What are Qualified Opportunity Zones?
In 2017, one of the largest overhauls to the American tax system in years was enacted.
The 2017 Tax Cuts and Jobs Act was an amendment to the Internal Revenue Code of 1986. That’s right, it took 31 years for an amendment to our tax code. As part of the 2017 amendment, the Qualified Opportunity Zones (QOZ) program was enacted to encourage economic growth in underserved communities through tax incentives for investors. It is essentially a economic development tool to encourage development in the community and job creation. The program is set to expire in December 2047.
QOZ can be nominated by the state, and the nomination is then certified by the Secretary of the U.S. Originally, only 18 states had areas considered to be opportunity zones. Now, qualified opportunity zones are located in all 50 states, five U.S. territories, and Washington, D.C.
What are the benefits of investing in QOZ?
We recently interviewed a real estate investor and developer in Nashville about opportunity zones and what they mean to the city. There are several tax benefits for investors that choose to invest in an opportunity zone that include:
- Capital gains are reinvested (within 180 days of a sale to a non-related person) into an opportunity zone for up to nine years;
- If held for five years, the tax ultimately paid on the reinvested gains is reduced by 10%. If held for seven years, that reduction is increased to 15%; and
- Gains accrued on deferred-gains funds while invested in an opportunity zone are tax-free if they are held for at least ten years.
It is important to note that all requirements must be met in order to receive the tax benefits. To comply, investments into opportunity zones must be made through Opportunity Funds (O Funds), which are organized specifically for investing in QOZ. Additionally, at least 70% of the property invested in much be in a qualified zone.
While investing and developing qualified opportunity zones seems straightforward and beneficial, there are several trickier pieces of the legislation. One of the more difficult requirements is that after an O Fund acquires a qualified zone, it must be either new or substantially improved. Substantial improvement is currently defined as investing at least as much on the improvement as was paid for the used asset. The proposed rule also currently states that the land a business sits upon does not need to be included for the “substantial improvement” amount. This ultimately reduces the required investment amounts. If the definition of “substantial improvement” seems vague, it is. Developers are eager to benefit from the program, but it seems that improvements to a site are subjective. Those investing in QOZ must be prepared to defend their investment and improvements. It also appears that legislation may further define “substantial improvements”.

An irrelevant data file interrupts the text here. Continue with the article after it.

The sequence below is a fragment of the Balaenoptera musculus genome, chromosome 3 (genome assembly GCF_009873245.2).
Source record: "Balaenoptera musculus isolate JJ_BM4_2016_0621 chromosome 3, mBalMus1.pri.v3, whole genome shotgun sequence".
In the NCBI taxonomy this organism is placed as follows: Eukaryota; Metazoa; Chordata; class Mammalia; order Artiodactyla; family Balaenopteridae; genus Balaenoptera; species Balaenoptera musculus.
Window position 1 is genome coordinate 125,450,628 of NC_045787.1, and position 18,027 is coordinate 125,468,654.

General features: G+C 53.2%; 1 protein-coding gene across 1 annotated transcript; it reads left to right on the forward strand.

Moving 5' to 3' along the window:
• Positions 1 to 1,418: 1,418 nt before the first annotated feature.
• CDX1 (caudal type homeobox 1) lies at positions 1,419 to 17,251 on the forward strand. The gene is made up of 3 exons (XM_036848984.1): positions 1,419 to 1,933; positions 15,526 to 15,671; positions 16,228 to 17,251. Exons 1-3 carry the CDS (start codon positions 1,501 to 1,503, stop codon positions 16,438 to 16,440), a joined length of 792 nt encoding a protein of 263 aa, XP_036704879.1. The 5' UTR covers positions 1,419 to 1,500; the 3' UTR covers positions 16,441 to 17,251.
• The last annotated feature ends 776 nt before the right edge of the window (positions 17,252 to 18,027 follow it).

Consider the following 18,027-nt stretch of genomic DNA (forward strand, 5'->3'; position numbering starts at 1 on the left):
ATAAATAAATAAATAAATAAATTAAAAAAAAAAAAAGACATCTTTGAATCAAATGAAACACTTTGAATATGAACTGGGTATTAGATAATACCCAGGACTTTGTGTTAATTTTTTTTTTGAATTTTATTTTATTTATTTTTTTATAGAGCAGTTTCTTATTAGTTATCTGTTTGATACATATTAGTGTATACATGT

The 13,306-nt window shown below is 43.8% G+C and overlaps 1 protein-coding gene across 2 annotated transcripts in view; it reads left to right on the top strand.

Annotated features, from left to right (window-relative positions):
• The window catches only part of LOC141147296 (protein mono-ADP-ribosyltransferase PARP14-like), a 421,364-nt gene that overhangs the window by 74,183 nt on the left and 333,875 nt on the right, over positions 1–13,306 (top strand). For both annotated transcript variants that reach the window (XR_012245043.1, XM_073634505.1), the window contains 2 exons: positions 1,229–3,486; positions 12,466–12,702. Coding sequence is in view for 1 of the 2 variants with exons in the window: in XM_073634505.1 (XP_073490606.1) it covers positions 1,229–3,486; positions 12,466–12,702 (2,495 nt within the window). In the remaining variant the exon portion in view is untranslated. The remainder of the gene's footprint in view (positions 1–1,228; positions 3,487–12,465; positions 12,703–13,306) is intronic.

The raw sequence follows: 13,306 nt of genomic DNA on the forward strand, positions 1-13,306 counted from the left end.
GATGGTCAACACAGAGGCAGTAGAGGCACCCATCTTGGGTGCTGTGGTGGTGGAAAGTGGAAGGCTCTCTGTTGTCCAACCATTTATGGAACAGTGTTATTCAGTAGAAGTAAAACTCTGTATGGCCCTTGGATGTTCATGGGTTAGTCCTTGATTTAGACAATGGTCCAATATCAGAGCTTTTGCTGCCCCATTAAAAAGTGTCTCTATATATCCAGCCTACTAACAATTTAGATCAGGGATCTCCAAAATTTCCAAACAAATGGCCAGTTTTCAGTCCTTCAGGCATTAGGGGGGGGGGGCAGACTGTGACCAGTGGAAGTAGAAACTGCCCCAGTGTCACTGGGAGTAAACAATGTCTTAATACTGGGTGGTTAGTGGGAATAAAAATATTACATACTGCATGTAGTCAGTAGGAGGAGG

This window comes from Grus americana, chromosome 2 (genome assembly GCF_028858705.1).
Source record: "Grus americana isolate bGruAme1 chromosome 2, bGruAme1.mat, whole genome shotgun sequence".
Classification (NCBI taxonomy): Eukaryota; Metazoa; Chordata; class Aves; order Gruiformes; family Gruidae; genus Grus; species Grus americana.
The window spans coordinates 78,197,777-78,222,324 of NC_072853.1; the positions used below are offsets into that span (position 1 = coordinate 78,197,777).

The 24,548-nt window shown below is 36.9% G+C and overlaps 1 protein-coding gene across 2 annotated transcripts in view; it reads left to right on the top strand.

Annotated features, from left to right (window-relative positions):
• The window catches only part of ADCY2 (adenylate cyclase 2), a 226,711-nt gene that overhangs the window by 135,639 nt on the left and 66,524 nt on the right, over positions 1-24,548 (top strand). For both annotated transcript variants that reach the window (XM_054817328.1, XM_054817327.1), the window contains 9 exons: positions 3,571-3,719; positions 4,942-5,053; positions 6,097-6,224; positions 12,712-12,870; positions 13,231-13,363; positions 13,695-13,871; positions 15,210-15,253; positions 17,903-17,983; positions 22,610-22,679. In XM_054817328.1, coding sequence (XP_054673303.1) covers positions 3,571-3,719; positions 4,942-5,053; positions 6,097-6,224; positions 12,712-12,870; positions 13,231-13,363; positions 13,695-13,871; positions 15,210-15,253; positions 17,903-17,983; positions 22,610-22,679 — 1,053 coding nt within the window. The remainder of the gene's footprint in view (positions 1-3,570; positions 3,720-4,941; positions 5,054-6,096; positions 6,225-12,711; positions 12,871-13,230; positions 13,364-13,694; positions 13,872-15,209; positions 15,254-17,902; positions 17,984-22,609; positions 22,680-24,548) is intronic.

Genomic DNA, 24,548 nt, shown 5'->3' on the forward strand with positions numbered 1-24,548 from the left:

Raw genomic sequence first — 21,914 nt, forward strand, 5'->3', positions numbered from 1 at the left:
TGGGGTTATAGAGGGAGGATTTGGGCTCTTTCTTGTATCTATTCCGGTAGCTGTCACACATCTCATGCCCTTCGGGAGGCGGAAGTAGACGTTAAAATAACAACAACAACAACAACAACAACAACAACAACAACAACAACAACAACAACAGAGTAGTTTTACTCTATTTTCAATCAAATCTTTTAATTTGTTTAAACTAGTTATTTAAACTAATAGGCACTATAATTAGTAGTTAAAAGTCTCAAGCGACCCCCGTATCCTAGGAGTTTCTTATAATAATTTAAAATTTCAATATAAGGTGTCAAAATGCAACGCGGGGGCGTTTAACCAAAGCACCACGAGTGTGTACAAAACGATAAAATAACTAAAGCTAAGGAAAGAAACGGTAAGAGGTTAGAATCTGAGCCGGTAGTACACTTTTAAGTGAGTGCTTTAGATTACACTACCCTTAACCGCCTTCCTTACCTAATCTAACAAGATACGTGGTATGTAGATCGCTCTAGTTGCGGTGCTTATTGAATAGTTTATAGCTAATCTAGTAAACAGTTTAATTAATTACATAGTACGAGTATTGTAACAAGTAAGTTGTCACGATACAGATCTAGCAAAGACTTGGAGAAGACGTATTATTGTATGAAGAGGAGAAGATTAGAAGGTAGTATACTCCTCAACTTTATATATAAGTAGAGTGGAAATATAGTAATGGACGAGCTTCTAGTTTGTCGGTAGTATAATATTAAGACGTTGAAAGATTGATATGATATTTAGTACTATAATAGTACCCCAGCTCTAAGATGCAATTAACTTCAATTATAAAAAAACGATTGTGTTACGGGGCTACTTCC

Investors can now invest capital gains without immediately paying taxes on those gains and investing in those zones allow for development opportunities to grow a real estate portfolio. Investors and developers are not required to live in an opportunity zone, which allows for additional flexibility in the investment.
We will be writing follow up posts regarding QOZ in the coming weeks. You also don’t want to miss an upcoming podcast episode, where we dive deeper into these zones and what they mean for Nashville and the Middle TN area.